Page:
“We need to stop hiding homelessness and poverty—and we need to stop hiding them from ourselves.”

If human kindness, not blind philanthropy, is needed to break the cycle of poverty, if anyone could be poor and everyone is human, there is no question about what we need to do. We need to realize that the problem isn’t with them. It’s with us.

College entitlement

Why do we go to college? If I were to ask someone that nowadays, they would probably look at me as if I were unlearned and respond “why wouldn’t we go to college?” The benefits of college have become such deep seated truths for many of us that we’ve stopped questioning them. We’re told college is an investment. We borrow large sums of money now to make larger sums of money later. We’re told college is formative. We leave more intellectual and responsible; we are the saving generation. But are these both really true? And what are the implications if they are not?

The whole investment argument is founded in receiving a degree. I think most of us agree that what’s actually important is what you learn in school, not a piece of paper saying you learned. But the degree unfortunately holds a lot of weight. With today’s online resources, you could teach yourself any subject, just as well as any undergraduate might have learned in school, but still be at a competitive disadvantage to them in the job market because you don’t have a degree. Consequently, the whole desire for a degree has become more driven by our survival instincts than anything else. We are told we will not be successful in this world or have economic security (stable food, shelter, attractive partner, etc.) without a degree and so we convince ourselves that we need one.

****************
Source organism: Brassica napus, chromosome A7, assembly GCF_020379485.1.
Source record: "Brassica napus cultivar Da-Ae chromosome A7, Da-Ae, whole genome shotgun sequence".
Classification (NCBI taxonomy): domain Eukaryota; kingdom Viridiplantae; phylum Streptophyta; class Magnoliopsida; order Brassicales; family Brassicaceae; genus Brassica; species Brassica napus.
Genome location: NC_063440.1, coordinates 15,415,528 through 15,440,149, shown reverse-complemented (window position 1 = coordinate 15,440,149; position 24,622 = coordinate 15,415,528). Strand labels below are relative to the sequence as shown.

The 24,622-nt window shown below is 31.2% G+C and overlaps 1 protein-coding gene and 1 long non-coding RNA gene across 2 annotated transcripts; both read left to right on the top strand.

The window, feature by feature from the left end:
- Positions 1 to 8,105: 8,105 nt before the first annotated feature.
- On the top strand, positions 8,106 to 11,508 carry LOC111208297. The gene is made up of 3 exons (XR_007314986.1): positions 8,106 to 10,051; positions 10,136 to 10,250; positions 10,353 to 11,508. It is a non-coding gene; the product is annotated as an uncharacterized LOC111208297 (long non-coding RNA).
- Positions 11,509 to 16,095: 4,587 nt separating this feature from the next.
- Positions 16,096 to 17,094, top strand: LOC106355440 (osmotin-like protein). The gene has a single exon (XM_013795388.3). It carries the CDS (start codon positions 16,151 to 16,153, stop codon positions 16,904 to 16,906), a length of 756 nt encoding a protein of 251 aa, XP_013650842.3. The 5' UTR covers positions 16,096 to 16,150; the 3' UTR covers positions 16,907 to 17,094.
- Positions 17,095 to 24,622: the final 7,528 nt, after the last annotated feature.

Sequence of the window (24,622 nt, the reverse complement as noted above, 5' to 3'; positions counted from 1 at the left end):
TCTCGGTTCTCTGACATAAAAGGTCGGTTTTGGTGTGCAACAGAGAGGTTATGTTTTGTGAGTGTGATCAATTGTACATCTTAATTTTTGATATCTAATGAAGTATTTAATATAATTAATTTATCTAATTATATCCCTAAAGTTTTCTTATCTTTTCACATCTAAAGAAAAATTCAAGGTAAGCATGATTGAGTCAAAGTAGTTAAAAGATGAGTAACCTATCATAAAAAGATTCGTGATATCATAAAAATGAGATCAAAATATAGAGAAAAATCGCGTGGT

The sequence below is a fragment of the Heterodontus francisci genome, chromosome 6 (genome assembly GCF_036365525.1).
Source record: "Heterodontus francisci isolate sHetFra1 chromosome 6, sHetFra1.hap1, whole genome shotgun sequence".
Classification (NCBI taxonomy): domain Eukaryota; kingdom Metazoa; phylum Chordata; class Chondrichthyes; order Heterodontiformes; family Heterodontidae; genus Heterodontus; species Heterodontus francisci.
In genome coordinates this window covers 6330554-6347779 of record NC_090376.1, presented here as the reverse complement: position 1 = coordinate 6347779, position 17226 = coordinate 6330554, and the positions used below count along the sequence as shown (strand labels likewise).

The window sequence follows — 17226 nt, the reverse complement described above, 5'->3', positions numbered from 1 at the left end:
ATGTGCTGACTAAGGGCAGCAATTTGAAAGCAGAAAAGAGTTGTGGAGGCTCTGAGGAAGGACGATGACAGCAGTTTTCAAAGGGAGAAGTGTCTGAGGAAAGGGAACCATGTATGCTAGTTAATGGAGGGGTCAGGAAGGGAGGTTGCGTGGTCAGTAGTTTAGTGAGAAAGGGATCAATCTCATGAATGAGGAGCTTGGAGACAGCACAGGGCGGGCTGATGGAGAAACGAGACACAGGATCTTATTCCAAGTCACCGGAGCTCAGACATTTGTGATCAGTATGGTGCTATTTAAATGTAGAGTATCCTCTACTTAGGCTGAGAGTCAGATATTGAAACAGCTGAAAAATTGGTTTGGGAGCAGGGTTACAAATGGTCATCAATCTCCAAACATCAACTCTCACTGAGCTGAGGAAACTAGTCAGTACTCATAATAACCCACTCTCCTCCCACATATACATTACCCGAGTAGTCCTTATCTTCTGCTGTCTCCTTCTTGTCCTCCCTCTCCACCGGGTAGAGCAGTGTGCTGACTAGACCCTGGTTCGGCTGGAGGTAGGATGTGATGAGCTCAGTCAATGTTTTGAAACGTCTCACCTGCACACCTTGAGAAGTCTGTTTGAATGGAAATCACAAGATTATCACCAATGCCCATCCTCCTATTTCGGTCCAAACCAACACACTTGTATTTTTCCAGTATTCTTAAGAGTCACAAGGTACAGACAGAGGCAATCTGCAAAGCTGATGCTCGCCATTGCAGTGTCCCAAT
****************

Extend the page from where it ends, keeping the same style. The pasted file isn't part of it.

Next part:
Now, that argument isn’t without its merits. According to a recent Huffington Post article, people with a college degree have half the unemployment rate as people with only a high school degree—though the article also points out that half of recent grads are working jobs that don’t actually require a degree. Even with this distinction, the competitive advantage in getting jobs with a degree makes it economically worth it.

The degree is not the only thing we go to college for though; college is also supposed to prepare us for the real world both in intellect and responsibility. In my two months of living here so far, I am feeling prepared intellectually. All of my classes are engaging and challenging and I’ve even been given the resources to start my own club about creating Android Apps, which is what I want to do professionally in the future.